Ты написал много букв; еще одна будет лишней.

Не выходи из комнаты. О, пускай только комната
догадывается, как ты выглядишь. И вообще инкогнито
эрго сум, как заметила форме в сердцах субстанция.
Не выходи из комнаты! На улице, чай, не Франция.

Не будь дураком! Будь тем, чем другие не были.
Не выходи из комнаты! То есть дай волю мебели,
слейся лицом с обоями. Запрись и забаррикадируйся
шкафом от хроноса, космоса, эроса, расы, вируса.

Another recital of the poem by the Russian actor and activist Алексей Девотченко (Alexei Devotchenko)

Additional Information:

Here is an interesting article, with an alternative translation of this poem, by Alexandra Berlina regarding Brodsky and the timeliness of this poem at the moment.

In particular this translation note, from the article, where she discusses the choices faced in expressing wordplay successfully to an audience unlikely to be familiar with the original cultural context:

the original second line says ‘Why should you need the sun (solntse) if you smoke Shipka?’ Both Solntse and Shipka were brands of Bulgarian cigarettes. I decided against attempts along the lines of ‘You read The Guardian, why should you need the sun?’, Brodsky being a Russian chain smoker rather than a British liberal.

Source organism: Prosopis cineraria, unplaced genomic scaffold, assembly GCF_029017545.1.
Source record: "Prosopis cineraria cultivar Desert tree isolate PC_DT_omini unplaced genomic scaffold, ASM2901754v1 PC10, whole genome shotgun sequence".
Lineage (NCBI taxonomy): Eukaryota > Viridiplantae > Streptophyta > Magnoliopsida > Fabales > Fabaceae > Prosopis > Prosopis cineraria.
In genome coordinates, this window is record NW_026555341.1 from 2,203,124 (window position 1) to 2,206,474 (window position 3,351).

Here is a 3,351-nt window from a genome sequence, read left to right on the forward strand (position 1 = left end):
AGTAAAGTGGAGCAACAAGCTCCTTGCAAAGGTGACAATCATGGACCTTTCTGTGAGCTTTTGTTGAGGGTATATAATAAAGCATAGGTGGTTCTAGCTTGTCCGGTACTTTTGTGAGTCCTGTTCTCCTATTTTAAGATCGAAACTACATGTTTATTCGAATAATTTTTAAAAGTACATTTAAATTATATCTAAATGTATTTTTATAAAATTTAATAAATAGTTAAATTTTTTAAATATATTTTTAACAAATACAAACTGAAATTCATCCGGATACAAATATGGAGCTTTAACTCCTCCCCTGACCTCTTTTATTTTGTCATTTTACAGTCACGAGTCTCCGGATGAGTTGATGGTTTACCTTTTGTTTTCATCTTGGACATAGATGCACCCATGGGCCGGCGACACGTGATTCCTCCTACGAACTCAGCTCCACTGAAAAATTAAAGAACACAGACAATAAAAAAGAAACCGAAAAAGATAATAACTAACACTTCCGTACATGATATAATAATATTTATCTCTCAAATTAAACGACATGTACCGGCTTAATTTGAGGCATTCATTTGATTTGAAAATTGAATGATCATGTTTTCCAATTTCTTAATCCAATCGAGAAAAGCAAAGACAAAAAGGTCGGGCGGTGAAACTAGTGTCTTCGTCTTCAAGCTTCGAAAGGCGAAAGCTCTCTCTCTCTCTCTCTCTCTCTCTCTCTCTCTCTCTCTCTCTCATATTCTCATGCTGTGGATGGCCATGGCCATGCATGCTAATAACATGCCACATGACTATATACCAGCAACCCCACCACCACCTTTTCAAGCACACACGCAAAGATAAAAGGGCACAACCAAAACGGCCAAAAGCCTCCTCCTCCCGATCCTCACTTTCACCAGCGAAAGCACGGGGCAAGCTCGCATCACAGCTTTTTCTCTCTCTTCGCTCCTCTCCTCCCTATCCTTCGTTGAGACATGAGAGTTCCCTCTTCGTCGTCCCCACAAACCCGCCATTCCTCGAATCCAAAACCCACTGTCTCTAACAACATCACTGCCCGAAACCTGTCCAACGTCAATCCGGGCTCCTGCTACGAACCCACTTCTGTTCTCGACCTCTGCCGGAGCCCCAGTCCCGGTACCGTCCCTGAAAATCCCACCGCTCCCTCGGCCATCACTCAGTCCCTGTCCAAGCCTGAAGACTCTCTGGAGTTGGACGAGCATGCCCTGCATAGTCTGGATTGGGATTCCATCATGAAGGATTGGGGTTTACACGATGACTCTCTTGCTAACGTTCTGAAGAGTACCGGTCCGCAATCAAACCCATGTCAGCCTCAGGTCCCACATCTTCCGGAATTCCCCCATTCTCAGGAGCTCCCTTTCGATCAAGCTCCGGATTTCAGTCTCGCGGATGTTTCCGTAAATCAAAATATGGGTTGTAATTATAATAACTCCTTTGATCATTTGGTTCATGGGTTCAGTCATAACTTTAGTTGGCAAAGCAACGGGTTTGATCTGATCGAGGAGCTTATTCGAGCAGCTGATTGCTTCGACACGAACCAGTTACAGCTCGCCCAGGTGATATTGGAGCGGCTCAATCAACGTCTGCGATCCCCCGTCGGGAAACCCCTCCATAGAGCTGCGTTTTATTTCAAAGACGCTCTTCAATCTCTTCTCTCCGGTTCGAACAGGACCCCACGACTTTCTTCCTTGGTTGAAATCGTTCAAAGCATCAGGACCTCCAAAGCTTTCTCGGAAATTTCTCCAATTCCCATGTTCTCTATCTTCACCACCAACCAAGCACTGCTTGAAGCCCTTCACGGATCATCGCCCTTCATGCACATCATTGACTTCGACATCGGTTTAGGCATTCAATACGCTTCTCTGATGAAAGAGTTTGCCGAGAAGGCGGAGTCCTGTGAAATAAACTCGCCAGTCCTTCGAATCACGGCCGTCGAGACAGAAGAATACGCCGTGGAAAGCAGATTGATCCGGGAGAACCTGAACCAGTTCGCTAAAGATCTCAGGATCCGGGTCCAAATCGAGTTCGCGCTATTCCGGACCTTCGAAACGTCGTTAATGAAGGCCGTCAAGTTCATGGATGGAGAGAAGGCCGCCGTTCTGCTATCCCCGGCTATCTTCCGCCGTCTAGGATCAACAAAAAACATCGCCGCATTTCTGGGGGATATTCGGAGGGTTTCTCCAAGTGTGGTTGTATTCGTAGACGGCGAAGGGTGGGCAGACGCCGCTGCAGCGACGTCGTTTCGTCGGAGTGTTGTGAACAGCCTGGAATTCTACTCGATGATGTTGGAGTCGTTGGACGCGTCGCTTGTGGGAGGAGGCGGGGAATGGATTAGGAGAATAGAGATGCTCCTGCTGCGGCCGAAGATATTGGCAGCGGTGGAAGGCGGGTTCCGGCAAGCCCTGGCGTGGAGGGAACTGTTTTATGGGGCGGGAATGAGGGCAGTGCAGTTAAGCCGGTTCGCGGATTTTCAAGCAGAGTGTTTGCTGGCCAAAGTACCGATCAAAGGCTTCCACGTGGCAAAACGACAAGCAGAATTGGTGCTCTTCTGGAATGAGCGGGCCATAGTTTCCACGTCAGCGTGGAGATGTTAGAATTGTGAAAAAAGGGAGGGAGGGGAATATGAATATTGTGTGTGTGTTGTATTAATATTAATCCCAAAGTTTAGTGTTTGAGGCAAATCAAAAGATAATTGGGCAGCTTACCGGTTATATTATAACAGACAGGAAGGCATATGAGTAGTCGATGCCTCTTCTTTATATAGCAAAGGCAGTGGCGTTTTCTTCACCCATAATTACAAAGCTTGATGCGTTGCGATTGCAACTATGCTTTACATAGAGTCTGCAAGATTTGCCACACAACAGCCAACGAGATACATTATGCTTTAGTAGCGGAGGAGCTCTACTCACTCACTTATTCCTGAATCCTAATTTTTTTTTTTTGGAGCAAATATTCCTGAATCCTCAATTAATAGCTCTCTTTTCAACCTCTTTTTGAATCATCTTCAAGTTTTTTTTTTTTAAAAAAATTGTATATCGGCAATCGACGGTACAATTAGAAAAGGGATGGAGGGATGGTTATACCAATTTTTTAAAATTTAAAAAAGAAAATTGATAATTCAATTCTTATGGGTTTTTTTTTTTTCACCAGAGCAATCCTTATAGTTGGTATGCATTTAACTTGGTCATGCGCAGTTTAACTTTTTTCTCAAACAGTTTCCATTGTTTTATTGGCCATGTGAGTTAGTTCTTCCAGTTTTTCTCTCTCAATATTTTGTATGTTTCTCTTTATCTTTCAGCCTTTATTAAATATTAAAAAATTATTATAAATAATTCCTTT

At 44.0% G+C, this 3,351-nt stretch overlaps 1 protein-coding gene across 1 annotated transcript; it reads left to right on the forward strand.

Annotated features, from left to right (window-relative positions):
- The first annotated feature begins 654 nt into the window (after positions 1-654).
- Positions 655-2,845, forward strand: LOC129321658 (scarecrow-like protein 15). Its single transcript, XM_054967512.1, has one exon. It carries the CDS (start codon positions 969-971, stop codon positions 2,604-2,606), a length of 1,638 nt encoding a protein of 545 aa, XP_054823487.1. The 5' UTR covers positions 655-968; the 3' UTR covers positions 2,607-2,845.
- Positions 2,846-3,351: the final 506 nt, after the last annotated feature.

Alexandra Berlina

Distances divide, exclude us [Extract from a poem addressed to Pasternak] by Marina Tsvetaeva

Distances divide, exclude us.

They’ve dis-weilded and dis-glued us.

Despatched, disposed of, dis-inclusion –

they never knew this meant fusion

of elbow grease and inspiration.

 

by Марина Ивановна Цветаева (Marina Ivanovna Tsvetaeva)

(1925)

translated by Peter Oram

Interesting addition: Throughout much of 1926 Tsvetaeva kept up and intense correspondence with Rainer Maria Rilke and Boris Pasternak. The above poem was sent to Pasternak while Tsvetaeva was in exile and had moved from Prague to Paris thus increasing her distance from her homeland. She grew increasingly isolated amongst the other emigre community as she had praised the works of Mayakovsky which got her mistakenly branded as endorising the Soviet system which eventually led the editors of the important journal The Latest News to stop publishing her works which, via her literary earnings, had allowed her to support her family through her contributions.

Epigram about Stalin [extract] by Osip Mandelstam

Horseshoe-heavy, he hurls his decrees low and high: